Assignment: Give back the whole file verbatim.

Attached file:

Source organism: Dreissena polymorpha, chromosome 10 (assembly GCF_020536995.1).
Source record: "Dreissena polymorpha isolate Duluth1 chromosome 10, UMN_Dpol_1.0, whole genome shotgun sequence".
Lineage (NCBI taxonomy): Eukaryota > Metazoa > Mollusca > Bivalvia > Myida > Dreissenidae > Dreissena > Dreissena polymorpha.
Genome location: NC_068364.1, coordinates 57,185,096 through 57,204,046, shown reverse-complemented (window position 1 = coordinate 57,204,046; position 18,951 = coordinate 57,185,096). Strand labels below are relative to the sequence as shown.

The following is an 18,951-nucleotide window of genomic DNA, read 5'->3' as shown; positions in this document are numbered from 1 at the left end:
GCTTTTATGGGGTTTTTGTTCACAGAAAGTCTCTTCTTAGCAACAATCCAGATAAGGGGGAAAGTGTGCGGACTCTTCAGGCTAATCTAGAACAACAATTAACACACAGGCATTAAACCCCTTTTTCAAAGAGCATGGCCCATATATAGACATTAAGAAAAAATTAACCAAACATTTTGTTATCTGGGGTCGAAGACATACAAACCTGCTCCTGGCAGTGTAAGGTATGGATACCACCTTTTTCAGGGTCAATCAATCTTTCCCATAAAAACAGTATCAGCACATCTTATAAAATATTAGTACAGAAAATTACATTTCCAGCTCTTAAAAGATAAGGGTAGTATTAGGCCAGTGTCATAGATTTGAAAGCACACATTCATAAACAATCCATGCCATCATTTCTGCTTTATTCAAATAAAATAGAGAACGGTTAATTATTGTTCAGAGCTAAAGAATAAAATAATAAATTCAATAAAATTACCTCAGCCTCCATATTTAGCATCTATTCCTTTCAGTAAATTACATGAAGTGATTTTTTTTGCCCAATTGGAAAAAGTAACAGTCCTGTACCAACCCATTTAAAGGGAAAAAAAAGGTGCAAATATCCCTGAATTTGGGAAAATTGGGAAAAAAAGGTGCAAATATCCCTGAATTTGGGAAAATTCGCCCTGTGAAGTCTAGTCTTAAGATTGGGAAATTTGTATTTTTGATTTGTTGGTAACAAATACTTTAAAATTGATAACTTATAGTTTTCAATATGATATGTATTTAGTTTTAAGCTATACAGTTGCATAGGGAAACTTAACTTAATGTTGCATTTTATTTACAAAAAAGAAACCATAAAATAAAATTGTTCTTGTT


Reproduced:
Source organism: Dreissena polymorpha, chromosome 10 (assembly GCF_020536995.1).
Source record: "Dreissena polymorpha isolate Duluth1 chromosome 10, UMN_Dpol_1.0, whole genome shotgun sequence".
Lineage (NCBI taxonomy): Eukaryota > Metazoa > Mollusca > Bivalvia > Myida > Dreissenidae > Dreissena > Dreissena polymorpha.
Genome location: NC_068364.1, coordinates 57,185,096 through 57,204,046, shown reverse-complemented (window position 1 = coordinate 57,204,046; position 18,951 = coordinate 57,185,096). Strand labels below are relative to the sequence as shown.

The following is an 18,951-nucleotide window of genomic DNA, read 5'->3' as shown; positions in this document are numbered from 1 at the left end:
GCTTTTATGGGGTTTTTGTTCACAGAAAGTCTCTTCTTAGCAACAATCCAGATAAGGGGGAAAGTGTGCGGACTCTTCAGGCTAATCTAGAACAACAATTAACACACAGGCATTAAACCCCTTTTTCAAAGAGCATGGCCCATATATAGACATTAAGAAAAAATTAACCAAACATTTTGTTATCTGGGGTCGAAGACATACAAACCTGCTCCTGGCAGTGTAAGGTATGGATACCACCTTTTTCAGGGTCAATCAATCTTTCCCATAAAAACAGTATCAGCACATCTTATAAAATATTAGTACAGAAAATTACATTTCCAGCTCTTAAAAGATAAGGGTAGTATTAGGCCAGTGTCATAGATTTGAAAGCACACATTCATAAACAATCCATGCCATCATTTCTGCTTTATTCAAATAAAATAGAGAACGGTTAATTATTGTTCAGAGCTAAAGAATAAAATAATAAATTCAATAAAATTACCTCAGCCTCCATATTTAGCATCTATTCCTTTCAGTAAATTACATGAAGTGATTTTTTTTGCCCAATTGGAAAAAGTAACAGTCCTGTACCAACCCATTTAAAGGGAAAAAAAAGGTGCAAATATCCCTGAATTTGGGAAAATTGGGAAAAAAAGGTGCAAATATCCCTGAATTTGGGAAAATTCGCCCTGTGAAGTCTAGTCTTAAGATTGGGAAATTTGTATTTTTGATTTGTTGGTAACAAATACTTTAAAATTGATAACTTATAGTTTTCAATATGATATGTATTTAGTTTTAAGCTATACAGTTGCATAGGGAAACTTAACTTAATGTTGCATTTTATTTACAAAAAAGAAACCATAAAATAAAATTGTTCTTGTT